The untold truth of Impossible Foods

It might seem like the vegetarian and vegan movements have been gaining traction in recent years, but a Gallup poll from 2018 suggests differently. They found that only about 5 percent of Americans identify as vegetarian and 3 percent as vegan. That means the numbers of vegetarians have remained fairly consistent since 2012, and vegans have gained only a single percentage point.

But at the same time, sales of plant-based foods are on the rise, and that's implying people are open to substituting more vegetarian products without giving up on meat completely. And that means it's the perfect time for Impossible Foods to enter the market.

According to Time, Impossible Foods founder Dr. Patrick Brown has been experimenting with the idea since 2011. There have been a few different versions of the Impossible Burger since then, but given that they went international in 2018 (first heading to Hong Kong) and more and more fast food chains are adding these plant-based burgers to their menu, it's safe to say that they're a big hit. But what's the real story behind these faux beef burgers?

The team that made it happen

Impossible Foods wasn't founded by a chef or a revolutionary foodie, it was founded by a biochemist named Patrick Brown. He was working at Stanford University before he decided to start his company, and according to Nature, he didn't recruit chefs or foodies, either. He assembled a team of scientists of all sorts, who took a different approach to building the perfect veggie burger: They were engineering their burgers starting from the molecular level.

Brown told Time that they started with a question that was a little bit different from the norm. Instead of telling everyone why they needed to become vegetarian, they wanted to make a burger that just tasted better than a beef burger, and let people make their own choices. Brilliant, right?

So, they started with the things that make a burger delicious: texture, flavor, that sizzle when it's cooking on the grill. They wanted to find a way to recreate that with plant-based materials, and decided to do it with some scientific research into what makes beef burgers so good. The Impossible Foods team introduced themselves on Medium, and you'll find a biochemist with specialties in yeast genetics, a nutritionist, a small molecule chemist, a specialist in biological macromolecules… you get the idea. They're scientists rather than chefs, and they're engineering the perfect burger. Or, at least trying to.

The molecule that makes all the difference

Founder Patrick Brown says (via Medium) that they spent around six years studying meat on a molecular level to figure out how it "works," and how it all comes together to create something humans have been craving since we discovered hunting and fire. They found that there's one single molecule that's responsible for making meat taste so gosh darn good, and it's called heme.

And you're full of it right now — in fact, Brown says that in your body, you have the same amount of heme as you'd find in about 300 Impossible Burgers. Heme is a protein in hemoglobin, which is the stuff that carries oxygen through your bloodstream. It also helps in the process of turning calories into energy, and that means there's a lot of it in animal tissues. When those tissues are turned into food, it's heme that gives meat that distinctive flavor you can only describe as "meaty." You know the one.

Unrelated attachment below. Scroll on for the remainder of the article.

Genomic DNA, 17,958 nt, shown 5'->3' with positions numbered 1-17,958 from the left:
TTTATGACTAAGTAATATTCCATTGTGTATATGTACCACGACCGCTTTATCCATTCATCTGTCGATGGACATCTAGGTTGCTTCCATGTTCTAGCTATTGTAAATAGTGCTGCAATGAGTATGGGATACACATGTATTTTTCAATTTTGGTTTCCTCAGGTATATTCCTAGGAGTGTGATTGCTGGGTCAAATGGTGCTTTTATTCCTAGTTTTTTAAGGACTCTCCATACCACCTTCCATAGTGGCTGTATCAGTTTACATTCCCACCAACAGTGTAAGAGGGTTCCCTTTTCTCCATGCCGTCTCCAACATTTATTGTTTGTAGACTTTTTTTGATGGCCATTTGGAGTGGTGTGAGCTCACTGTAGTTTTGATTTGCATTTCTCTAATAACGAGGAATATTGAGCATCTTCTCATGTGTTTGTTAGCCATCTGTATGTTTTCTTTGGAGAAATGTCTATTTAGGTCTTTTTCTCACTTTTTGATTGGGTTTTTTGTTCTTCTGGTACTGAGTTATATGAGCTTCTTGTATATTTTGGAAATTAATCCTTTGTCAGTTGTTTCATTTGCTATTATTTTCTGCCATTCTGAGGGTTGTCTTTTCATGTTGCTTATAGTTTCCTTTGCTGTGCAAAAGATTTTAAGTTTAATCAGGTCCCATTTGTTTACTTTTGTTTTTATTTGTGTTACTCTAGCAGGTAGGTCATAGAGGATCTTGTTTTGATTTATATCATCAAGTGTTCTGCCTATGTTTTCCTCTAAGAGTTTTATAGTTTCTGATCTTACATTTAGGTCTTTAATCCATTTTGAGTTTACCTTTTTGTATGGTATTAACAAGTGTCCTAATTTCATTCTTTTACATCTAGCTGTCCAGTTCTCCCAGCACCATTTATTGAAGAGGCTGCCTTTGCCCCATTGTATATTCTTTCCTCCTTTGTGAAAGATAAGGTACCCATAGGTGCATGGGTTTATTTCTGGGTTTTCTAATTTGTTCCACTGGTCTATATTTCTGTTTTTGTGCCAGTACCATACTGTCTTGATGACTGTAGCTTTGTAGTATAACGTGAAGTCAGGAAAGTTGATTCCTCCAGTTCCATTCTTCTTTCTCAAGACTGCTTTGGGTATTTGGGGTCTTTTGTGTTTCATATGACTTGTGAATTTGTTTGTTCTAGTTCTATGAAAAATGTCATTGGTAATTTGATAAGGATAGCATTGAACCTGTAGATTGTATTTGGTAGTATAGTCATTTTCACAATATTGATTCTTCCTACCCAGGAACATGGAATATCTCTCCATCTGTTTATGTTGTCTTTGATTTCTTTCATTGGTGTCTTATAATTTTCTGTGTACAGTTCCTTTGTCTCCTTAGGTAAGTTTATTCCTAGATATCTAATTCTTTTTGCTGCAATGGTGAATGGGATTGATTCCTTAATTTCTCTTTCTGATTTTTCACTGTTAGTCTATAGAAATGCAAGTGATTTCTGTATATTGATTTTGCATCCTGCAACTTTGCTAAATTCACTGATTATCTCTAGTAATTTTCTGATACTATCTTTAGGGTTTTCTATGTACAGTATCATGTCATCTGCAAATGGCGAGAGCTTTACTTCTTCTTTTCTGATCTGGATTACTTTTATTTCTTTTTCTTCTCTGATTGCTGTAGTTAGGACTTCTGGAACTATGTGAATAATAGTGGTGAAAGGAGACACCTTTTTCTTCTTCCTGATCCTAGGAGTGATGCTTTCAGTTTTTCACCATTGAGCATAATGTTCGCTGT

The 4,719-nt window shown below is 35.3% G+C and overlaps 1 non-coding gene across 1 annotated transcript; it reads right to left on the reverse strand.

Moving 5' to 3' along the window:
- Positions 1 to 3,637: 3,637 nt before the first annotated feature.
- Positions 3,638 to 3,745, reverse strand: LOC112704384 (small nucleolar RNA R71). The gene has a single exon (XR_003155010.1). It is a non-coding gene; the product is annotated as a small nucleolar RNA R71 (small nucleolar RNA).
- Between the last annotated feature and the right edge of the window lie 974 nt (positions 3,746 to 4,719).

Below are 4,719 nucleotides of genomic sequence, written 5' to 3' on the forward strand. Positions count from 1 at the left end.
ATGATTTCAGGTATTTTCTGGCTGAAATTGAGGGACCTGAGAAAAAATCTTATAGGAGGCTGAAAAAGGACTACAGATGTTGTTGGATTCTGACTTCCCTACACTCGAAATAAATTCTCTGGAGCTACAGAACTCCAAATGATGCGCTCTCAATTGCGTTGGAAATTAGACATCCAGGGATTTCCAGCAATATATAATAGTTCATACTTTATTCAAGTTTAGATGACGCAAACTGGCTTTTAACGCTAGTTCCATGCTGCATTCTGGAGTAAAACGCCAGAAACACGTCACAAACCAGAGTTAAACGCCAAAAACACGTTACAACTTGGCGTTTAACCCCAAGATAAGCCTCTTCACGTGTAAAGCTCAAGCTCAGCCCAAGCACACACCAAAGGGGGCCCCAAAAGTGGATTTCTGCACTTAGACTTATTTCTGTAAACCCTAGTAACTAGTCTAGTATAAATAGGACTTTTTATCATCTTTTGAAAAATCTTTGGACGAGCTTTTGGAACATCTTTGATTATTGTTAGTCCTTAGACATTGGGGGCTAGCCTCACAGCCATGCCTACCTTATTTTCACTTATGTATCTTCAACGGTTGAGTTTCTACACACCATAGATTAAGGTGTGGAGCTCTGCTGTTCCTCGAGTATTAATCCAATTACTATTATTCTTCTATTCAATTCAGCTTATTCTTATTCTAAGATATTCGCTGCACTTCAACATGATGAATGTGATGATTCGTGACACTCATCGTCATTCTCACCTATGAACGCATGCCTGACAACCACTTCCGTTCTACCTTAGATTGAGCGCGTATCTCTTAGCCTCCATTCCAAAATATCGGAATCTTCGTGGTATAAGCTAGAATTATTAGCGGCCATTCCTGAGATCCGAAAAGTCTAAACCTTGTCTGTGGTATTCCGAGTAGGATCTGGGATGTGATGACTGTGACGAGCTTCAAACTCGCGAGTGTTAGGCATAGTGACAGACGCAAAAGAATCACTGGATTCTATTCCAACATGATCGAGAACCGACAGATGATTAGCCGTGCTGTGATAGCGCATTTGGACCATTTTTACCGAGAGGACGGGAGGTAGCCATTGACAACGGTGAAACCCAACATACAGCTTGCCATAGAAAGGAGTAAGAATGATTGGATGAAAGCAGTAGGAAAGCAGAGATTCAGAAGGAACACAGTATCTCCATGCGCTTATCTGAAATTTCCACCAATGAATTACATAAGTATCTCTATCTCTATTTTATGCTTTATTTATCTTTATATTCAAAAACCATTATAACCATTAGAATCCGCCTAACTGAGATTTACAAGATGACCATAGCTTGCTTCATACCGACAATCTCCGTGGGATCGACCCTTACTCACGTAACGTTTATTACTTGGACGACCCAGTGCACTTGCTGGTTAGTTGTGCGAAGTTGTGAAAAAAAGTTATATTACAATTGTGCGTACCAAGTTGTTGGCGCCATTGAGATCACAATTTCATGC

Heme is present in plants, too, and there are all different kinds. They tested different types of plant-based heme until they found one that was very, very similar to animal-based heme, and settled on a protein extracted from the roots of legumes. Then, it was just finding a way to extract heme from plants, put it into their veggie burger, and presto! A meaty-tasting veggie burger!

The science behind the burger

Let's face it, most veggie burgers are super disappointing. They just don't have that same firm texture that a beef burger does, and they definitely don't have that same meaty taste. So, where does this heme come in and how to we get a veggie version of it?

Wired took a look at the science behind the heme, and it's complicated. Basically, soy roots contain a version of heme that has a similar molecular structure to the heme that's in animal tissue. Soy doesn't have nearly as much of it, though, so the scientific geniuses at Impossible Foods found a way to take the genetic codes from soy-based heme and insert it into a variety of yeast. They then feed the yeast to get it to multiply, and voila: heme on a grand scale, without the environmental impacts of raising fields and fields of either soy or cows.

That's only half the story, though. In order to get the rest of the puzzle pieces, they cooked real beef and exposed it to something called a gas chromatography mass spectrometry system. That isolated each and every molecule and compound present that created the smells of that cooking beef, and gave them the structure of the burger they needed to put the heme into to make sure the Impossible Burger also had that "meaty" aroma.

The debates about its safety aren't over

When it comes to food that comes out of a lab, Time asked Brown about just what kind of hurdles they're facing and whether or not the widespread resistance to engineered food is a problem. Brown pointed out that throughout human history, people have had to discover what's good to eat, what's bad, and that's pretty much what they're doing now — just in a lab. But there have been some major debates about whether or not Impossible Burgers are safe.